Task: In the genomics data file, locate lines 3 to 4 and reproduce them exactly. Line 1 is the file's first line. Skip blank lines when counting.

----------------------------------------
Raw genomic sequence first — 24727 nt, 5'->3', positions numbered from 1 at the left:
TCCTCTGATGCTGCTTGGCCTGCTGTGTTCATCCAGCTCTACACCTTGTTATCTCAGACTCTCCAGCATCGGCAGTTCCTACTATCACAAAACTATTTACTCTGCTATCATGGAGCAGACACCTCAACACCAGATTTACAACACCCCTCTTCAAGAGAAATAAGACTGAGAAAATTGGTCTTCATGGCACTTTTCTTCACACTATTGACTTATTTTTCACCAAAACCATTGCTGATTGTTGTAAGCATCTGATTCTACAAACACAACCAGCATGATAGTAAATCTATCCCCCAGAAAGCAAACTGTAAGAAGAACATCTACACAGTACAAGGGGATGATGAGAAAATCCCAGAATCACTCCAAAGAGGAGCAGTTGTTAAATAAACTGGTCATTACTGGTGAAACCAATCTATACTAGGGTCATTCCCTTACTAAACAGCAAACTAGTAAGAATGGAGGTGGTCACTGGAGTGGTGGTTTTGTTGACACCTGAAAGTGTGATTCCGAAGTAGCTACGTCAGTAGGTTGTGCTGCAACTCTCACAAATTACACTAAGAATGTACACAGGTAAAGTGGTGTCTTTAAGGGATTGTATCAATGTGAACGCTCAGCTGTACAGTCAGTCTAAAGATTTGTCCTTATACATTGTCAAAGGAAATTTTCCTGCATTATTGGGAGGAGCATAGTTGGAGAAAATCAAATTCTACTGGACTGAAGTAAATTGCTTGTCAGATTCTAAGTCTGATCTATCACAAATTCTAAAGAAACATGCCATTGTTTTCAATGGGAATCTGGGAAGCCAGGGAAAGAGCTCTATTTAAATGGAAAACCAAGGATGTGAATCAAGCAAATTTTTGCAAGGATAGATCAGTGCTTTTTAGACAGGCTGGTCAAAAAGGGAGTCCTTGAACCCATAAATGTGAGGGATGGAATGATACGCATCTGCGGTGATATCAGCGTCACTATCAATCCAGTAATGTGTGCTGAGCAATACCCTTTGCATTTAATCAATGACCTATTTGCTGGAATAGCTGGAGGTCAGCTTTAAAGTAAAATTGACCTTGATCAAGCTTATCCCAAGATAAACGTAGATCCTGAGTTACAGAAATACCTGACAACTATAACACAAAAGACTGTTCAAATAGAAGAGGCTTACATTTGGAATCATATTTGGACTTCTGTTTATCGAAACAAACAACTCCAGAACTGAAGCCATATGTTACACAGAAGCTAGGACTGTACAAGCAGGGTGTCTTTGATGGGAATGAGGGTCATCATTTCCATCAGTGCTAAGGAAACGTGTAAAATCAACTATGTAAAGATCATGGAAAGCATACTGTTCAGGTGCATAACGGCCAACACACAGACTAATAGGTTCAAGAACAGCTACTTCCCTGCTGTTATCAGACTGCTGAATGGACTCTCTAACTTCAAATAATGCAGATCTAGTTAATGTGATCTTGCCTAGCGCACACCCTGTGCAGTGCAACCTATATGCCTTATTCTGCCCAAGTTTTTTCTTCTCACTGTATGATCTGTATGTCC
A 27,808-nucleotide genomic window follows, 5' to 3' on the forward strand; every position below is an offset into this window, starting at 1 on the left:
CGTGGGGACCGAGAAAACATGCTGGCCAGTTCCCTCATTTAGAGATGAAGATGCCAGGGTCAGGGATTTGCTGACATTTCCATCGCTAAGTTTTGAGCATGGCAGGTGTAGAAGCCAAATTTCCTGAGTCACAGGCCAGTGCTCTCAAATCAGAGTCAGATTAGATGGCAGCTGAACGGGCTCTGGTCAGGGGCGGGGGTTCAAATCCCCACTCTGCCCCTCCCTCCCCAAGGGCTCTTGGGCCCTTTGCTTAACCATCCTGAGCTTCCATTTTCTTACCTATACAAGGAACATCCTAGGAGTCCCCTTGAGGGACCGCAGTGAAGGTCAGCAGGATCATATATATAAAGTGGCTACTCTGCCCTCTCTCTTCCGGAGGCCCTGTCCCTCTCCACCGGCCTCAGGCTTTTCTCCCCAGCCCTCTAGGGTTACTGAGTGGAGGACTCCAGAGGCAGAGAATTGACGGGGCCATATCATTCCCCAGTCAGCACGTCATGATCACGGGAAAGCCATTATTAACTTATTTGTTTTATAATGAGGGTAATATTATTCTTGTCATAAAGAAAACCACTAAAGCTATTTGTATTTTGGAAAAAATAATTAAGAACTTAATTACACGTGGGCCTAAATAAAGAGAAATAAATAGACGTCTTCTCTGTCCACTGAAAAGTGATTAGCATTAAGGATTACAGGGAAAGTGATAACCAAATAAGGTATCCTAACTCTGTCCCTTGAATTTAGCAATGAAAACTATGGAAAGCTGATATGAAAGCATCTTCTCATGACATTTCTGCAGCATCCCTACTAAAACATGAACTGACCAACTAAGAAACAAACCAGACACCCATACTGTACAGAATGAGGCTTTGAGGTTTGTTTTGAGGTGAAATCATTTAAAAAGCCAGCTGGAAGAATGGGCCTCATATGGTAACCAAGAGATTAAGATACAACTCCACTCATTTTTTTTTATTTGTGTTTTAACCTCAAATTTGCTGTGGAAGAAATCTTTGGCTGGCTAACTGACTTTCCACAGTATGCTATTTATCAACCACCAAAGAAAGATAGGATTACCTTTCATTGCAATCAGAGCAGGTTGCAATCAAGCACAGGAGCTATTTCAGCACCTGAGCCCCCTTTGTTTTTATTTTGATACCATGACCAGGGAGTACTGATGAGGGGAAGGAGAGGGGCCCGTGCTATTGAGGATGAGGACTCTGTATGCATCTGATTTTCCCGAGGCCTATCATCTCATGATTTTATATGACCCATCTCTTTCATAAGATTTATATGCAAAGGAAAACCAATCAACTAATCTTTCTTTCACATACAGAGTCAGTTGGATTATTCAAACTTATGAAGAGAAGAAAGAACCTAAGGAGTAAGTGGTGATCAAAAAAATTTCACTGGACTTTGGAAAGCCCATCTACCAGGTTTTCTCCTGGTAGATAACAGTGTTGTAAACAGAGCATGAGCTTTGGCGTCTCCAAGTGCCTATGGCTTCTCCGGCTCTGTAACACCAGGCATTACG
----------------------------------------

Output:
A 27,808-nucleotide genomic window follows, 5' to 3' on the forward strand; every position below is an offset into this window, starting at 1 on the left:
CGTGGGGACCGAGAAAACATGCTGGCCAGTTCCCTCATTTAGAGATGAAGATGCCAGGGTCAGGGATTTGCTGACATTTCCATCGCTAAGTTTTGAGCATGGCAGGTGTAGAAGCCAAATTTCCTGAGTCACAGGCCAGTGCTCTCAAATCAGAGTCAGATTAGATGGCAGCTGAACGGGCTCTGGTCAGGGGCGGGGGTTCAAATCCCCACTCTGCCCCTCCCTCCCCAAGGGCTCTTGGGCCCTTTGCTTAACCATCCTGAGCTTCCATTTTCTTACCTATACAAGGAACATCCTAGGAGTCCCCTTGAGGGACCGCAGTGAAGGTCAGCAGGATCATATATATAAAGTGGCTACTCTGCCCTCTCTCTTCCGGAGGCCCTGTCCCTCTCCACCGGCCTCAGGCTTTTCTCCCCAGCCCTCTAGGGTTACTGAGTGGAGGACTCCAGAGGCAGAGAATTGACGGGGCCATATCATTCCCCAGTCAGCACGTCATGATCACGGGAAAGCCATTATTAACTTATTTGTTTTATAATGAGGGTAATATTATTCTTGTCATAAAGAAAACCACTAAAGCTATTTGTATTTTGGAAAAAATAATTAAGAACTTAATTACACGTGGGCCTAAATAAAGAGAAATAAATAGACGTCTTCTCTGTCCACTGAAAAGTGATTAGCATTAAGGATTACAGGGAAAGTGATAACCAAATAAGGTATCCTAACTCTGTCCCTTGAATTTAGCAATGAAAACTATGGAAAGCTGATATGAAAGCATCTTCTCATGACATTTCTGCAGCATCCCTACTAAAACATGAACTGACCAACTAAGAAACAAACCAGACACCCATACTGTACAGAATGAGGCTTTGAGGTTTGTTTTGAGGTGAAATCATTTAAAAAGCCAGCTGGAAGAATGGGCCTCATATGGTAACCAAGAGATTAAGATACAACTCCACTCATTTTTTTTTATTTGTGTTTTAACCTCAAATTTGCTGTGGAAGAAATCTTTGGCTGGCTAACTGACTTTCCACAGTATGCTATTTATCAACCACCAAAGAAAGATAGGATTACCTTTCATTGCAATCAGAGCAGGTTGCAATCAAGCACAGGAGCTATTTCAGCACCTGAGCCCCCTTTGTTTTTATTTTGATACCATGACCAGGGAGTACTGATGAGGGGAAGGAGAGGGGCCCGTGCTATTGAGGATGAGGACTCTGTATGCATCTGATTTTCCCGAGGCCTATCATCTCATGATTTTATATGACCCATCTCTTTCATAAGATTTATATGCAAAGGAAAACCAATCAACTAATCTTTCTTTCACATACAGAGTCAGTTGGATTATTCAAACTTATGAAGAGAAGAAAGAACCTAAGGAGTAAGTGGTGATCAAAAAAATTTCACTGGACTTTGGAAAGCCCATCTACCAGGTTTTCTCCTGGTAGATAACAGTGTTGTAAACAGAGCATGAGCTTTGGCGTCTCCAAGTGCCTATGGCTTCTCCGGCTCTGTAACACCAGGCATTACG